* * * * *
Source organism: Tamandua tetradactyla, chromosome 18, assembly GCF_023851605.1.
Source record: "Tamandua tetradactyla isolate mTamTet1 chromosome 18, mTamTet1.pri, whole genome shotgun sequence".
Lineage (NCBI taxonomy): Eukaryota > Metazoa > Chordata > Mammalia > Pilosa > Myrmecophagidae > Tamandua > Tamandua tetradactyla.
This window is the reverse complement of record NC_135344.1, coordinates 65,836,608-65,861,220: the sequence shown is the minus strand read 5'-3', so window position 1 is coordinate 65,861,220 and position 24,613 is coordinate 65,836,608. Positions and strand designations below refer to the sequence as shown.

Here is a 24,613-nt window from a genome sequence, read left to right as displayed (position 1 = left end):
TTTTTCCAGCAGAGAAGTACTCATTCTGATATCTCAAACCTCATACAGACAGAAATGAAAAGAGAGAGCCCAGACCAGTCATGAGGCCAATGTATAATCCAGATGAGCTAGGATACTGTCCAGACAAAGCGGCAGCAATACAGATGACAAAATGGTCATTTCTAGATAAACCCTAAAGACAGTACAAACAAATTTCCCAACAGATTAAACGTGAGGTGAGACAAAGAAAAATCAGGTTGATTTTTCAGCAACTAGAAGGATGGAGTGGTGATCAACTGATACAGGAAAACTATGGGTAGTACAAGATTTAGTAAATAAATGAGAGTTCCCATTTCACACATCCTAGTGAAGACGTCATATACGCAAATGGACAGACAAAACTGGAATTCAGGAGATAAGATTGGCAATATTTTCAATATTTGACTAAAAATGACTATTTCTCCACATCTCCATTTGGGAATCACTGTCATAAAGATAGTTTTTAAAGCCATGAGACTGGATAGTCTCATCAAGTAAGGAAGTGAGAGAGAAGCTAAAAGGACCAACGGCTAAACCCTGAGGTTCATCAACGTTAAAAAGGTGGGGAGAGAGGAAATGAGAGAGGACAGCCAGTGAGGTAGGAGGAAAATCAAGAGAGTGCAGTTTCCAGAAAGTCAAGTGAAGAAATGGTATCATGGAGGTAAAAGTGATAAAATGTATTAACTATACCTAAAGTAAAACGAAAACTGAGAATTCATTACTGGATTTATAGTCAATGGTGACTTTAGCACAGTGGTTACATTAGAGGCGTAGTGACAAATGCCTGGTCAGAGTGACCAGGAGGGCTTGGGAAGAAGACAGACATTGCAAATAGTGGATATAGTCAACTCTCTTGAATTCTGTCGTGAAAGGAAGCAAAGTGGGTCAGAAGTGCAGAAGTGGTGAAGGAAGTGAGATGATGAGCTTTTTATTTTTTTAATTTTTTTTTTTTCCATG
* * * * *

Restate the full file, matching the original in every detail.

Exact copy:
Source organism: Tamandua tetradactyla, chromosome 18, assembly GCF_023851605.1.
Source record: "Tamandua tetradactyla isolate mTamTet1 chromosome 18, mTamTet1.pri, whole genome shotgun sequence".
Lineage (NCBI taxonomy): Eukaryota > Metazoa > Chordata > Mammalia > Pilosa > Myrmecophagidae > Tamandua > Tamandua tetradactyla.
This window is the reverse complement of record NC_135344.1, coordinates 65,836,608-65,861,220: the sequence shown is the minus strand read 5'-3', so window position 1 is coordinate 65,861,220 and position 24,613 is coordinate 65,836,608. Positions and strand designations below refer to the sequence as shown.

Here is a 24,613-nt window from a genome sequence, read left to right as displayed (position 1 = left end):
TTTTTCCAGCAGAGAAGTACTCATTCTGATATCTCAAACCTCATACAGACAGAAATGAAAAGAGAGAGCCCAGACCAGTCATGAGGCCAATGTATAATCCAGATGAGCTAGGATACTGTCCAGACAAAGCGGCAGCAATACAGATGACAAAATGGTCATTTCTAGATAAACCCTAAAGACAGTACAAACAAATTTCCCAACAGATTAAACGTGAGGTGAGACAAAGAAAAATCAGGTTGATTTTTCAGCAACTAGAAGGATGGAGTGGTGATCAACTGATACAGGAAAACTATGGGTAGTACAAGATTTAGTAAATAAATGAGAGTTCCCATTTCACACATCCTAGTGAAGACGTCATATACGCAAATGGACAGACAAAACTGGAATTCAGGAGATAAGATTGGCAATATTTTCAATATTTGACTAAAAATGACTATTTCTCCACATCTCCATTTGGGAATCACTGTCATAAAGATAGTTTTTAAAGCCATGAGACTGGATAGTCTCATCAAGTAAGGAAGTGAGAGAGAAGCTAAAAGGACCAACGGCTAAACCCTGAGGTTCATCAACGTTAAAAAGGTGGGGAGAGAGGAAATGAGAGAGGACAGCCAGTGAGGTAGGAGGAAAATCAAGAGAGTGCAGTTTCCAGAAAGTCAAGTGAAGAAATGGTATCATGGAGGTAAAAGTGATAAAATGTATTAACTATACCTAAAGTAAAACGAAAACTGAGAATTCATTACTGGATTTATAGTCAATGGTGACTTTAGCACAGTGGTTACATTAGAGGCGTAGTGACAAATGCCTGGTCAGAGTGACCAGGAGGGCTTGGGAAGAAGACAGACATTGCAAATAGTGGATATAGTCAACTCTCTTGAATTCTGTCGTGAAAGGAAGCAAAGTGGGTCAGAAGTGCAGAAGTGGTGAAGGAAGTGAGATGATGAGCTTTTTATTTTTTTAATTTTTTTTTTTTCCATG